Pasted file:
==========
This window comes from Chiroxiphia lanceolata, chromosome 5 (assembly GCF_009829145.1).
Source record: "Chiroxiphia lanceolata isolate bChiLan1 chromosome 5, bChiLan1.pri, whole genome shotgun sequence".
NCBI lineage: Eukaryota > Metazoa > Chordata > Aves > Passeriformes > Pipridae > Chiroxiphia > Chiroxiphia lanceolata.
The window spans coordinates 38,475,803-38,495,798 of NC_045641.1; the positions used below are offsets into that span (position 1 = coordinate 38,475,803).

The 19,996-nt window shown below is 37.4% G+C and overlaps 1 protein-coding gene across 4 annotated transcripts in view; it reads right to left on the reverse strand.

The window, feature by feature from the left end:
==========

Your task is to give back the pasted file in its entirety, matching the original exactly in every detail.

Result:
This window comes from Chiroxiphia lanceolata, chromosome 5 (assembly GCF_009829145.1).
Source record: "Chiroxiphia lanceolata isolate bChiLan1 chromosome 5, bChiLan1.pri, whole genome shotgun sequence".
NCBI lineage: Eukaryota > Metazoa > Chordata > Aves > Passeriformes > Pipridae > Chiroxiphia > Chiroxiphia lanceolata.
The window spans coordinates 38,475,803-38,495,798 of NC_045641.1; the positions used below are offsets into that span (position 1 = coordinate 38,475,803).

The 19,996-nt window shown below is 37.4% G+C and overlaps 1 protein-coding gene across 4 annotated transcripts in view; it reads right to left on the reverse strand.

The window, feature by feature from the left end: